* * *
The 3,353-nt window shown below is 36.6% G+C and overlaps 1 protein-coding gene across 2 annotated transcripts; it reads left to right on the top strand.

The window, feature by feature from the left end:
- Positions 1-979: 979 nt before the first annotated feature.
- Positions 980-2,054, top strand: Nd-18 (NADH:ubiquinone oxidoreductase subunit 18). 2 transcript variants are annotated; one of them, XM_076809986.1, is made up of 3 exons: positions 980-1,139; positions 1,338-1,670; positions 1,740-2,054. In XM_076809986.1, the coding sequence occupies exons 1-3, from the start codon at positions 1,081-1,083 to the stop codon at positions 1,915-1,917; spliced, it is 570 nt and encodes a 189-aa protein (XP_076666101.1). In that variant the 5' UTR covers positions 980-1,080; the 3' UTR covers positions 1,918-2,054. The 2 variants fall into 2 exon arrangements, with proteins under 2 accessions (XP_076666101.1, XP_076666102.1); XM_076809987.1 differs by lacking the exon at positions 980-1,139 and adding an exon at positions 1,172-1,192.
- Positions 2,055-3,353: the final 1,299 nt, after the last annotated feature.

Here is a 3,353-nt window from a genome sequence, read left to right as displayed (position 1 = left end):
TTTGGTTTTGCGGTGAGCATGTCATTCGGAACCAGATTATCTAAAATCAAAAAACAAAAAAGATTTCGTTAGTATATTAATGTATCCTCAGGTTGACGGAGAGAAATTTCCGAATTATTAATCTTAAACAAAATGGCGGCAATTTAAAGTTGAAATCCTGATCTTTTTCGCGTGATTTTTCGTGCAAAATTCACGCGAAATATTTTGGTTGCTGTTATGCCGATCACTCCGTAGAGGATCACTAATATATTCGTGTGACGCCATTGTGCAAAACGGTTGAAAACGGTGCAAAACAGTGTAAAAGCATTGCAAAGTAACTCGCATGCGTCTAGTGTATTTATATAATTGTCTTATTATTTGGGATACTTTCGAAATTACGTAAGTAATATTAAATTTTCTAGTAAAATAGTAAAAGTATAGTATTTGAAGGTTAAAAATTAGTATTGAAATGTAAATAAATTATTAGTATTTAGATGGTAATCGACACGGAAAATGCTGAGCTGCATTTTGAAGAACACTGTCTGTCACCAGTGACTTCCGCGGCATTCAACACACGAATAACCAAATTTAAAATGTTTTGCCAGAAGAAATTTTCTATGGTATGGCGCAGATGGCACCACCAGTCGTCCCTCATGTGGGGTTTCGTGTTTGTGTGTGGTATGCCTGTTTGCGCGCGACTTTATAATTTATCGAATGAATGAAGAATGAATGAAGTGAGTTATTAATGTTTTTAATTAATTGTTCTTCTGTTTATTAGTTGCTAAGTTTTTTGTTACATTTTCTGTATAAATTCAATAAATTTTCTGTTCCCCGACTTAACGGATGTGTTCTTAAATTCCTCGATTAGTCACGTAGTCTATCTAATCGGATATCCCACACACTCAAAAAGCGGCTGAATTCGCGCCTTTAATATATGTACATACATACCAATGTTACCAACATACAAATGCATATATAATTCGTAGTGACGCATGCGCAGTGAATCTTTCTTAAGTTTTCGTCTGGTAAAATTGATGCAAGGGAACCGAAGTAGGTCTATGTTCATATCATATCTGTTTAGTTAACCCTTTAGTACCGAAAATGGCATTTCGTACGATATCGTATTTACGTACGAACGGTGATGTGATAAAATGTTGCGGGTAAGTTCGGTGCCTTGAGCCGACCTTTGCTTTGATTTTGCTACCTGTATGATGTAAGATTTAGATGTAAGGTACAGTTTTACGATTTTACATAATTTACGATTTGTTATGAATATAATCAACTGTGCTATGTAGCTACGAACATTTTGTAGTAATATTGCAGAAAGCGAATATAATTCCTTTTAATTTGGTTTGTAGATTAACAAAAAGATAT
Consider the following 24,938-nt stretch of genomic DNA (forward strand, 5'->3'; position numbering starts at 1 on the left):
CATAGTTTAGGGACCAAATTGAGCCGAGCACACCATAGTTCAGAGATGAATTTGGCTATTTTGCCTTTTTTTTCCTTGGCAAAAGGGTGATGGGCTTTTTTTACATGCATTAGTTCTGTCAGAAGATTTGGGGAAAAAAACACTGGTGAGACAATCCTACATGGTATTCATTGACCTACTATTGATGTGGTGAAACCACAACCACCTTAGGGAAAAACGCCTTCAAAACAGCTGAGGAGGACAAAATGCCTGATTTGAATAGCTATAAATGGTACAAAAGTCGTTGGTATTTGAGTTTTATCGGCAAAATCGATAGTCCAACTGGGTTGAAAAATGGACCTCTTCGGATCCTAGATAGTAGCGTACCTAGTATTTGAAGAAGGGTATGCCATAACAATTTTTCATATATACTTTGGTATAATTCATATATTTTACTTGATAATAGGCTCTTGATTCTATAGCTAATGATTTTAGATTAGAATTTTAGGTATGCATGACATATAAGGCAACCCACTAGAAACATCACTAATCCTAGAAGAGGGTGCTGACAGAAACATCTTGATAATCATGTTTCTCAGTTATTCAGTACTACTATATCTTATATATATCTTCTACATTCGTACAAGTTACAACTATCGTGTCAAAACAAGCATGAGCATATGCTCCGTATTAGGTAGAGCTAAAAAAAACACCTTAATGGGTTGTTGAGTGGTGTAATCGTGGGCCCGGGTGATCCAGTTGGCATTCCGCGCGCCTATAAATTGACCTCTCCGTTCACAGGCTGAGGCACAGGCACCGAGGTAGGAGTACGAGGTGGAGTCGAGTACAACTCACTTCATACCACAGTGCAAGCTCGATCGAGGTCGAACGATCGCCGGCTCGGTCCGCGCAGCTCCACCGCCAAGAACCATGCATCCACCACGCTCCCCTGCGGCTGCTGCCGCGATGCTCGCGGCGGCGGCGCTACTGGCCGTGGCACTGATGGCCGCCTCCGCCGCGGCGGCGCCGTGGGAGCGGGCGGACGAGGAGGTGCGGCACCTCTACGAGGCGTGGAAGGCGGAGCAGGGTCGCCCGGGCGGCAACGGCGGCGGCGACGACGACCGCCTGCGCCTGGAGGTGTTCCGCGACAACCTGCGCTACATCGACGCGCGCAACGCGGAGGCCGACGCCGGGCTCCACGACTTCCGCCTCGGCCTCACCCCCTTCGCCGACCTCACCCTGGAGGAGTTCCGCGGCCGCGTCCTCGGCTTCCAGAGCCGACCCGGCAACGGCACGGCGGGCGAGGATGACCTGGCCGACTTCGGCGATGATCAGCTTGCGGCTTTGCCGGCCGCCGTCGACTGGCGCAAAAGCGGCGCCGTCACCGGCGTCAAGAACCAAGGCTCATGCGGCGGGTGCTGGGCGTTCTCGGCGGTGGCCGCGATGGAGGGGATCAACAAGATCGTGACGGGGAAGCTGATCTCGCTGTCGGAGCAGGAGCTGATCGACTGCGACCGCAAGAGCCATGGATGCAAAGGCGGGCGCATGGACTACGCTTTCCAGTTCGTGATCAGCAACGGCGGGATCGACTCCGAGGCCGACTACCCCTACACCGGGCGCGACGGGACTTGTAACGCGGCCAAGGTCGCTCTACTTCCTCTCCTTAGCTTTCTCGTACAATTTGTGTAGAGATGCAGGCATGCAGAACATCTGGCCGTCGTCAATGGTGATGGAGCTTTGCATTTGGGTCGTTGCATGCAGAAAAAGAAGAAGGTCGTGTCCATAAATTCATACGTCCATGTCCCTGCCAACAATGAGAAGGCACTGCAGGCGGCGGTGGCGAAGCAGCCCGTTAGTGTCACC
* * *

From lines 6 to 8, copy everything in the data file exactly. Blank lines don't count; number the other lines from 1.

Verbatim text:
Here is a 3,353-nt window from a genome sequence, read left to right as displayed (position 1 = left end):
TTTGGTTTTGCGGTGAGCATGTCATTCGGAACCAGATTATCTAAAATCAAAAAACAAAAAAGATTTCGTTAGTATATTAATGTATCCTCAGGTTGACGGAGAGAAATTTCCGAATTATTAATCTTAAACAAAATGGCGGCAATTTAAAGTTGAAATCCTGATCTTTTTCGCGTGATTTTTCGTGCAAAATTCACGCGAAATATTTTGGTTGCTGTTATGCCGATCACTCCGTAGAGGATCACTAATATATTCGTGTGACGCCATTGTGCAAAACGGTTGAAAACGGTGCAAAACAGTGTAAAAGCATTGCAAAGTAACTCGCATGCGTCTAGTGTATTTATATAATTGTCTTATTATTTGGGATACTTTCGAAATTACGTAAGTAATATTAAATTTTCTAGTAAAATAGTAAAAGTATAGTATTTGAAGGTTAAAAATTAGTATTGAAATGTAAATAAATTATTAGTATTTAGATGGTAATCGACACGGAAAATGCTGAGCTGCATTTTGAAGAACACTGTCTGTCACCAGTGACTTCCGCGGCATTCAACACACGAATAACCAAATTTAAAATGTTTTGCCAGAAGAAATTTTCTATGGTATGGCGCAGATGGCACCACCAGTCGTCCCTCATGTGGGGTTTCGTGTTTGTGTGTGGTATGCCTGTTTGCGCGCGACTTTATAATTTATCGAATGAATGAAGAATGAATGAAGTGAGTTATTAATGTTTTTAATTAATTGTTCTTCTGTTTATTAGTTGCTAAGTTTTTTGTTACATTTTCTGTATAAATTCAATAAATTTTCTGTTCCCCGACTTAACGGATGTGTTCTTAAATTCCTCGATTAGTCACGTAGTCTATCTAATCGGATATCCCACACACTCAAAAAGCGGCTGAATTCGCGCCTTTAATATATGTACATACATACCAATGTTACCAACATACAAATGCATATATAATTCGTAGTGACGCATGCGCAGTGAATCTTTCTTAAGTTTTCGTCTGGTAAAATTGATGCAAGGGAACCGAAGTAGGTCTATGTTCATATCATATCTGTTTAGTTAACCCTTTAGTACCGAAAATGGCATTTCGTACGATATCGTATTTACGTACGAACGGTGATGTGATAAAATGTTGCGGGTAAGTTCGGTGCCTTGAGCCGACCTTTGCTTTGATTTTGCTACCTGTATGATGTAAGATTTAGATGTAAGGTACAGTTTTACGATTTTACATAATTTACGATTTGTTATGAATATAATCAACTGTGCTATGTAGCTACGAACATTTTGTAGTAATATTGCAGAAAGCGAATATAATTCCTTTTAATTTGGTTTGTAGATTAACAAAAAGATAT
Consider the following 24,938-nt stretch of genomic DNA (forward strand, 5'->3'; position numbering starts at 1 on the left):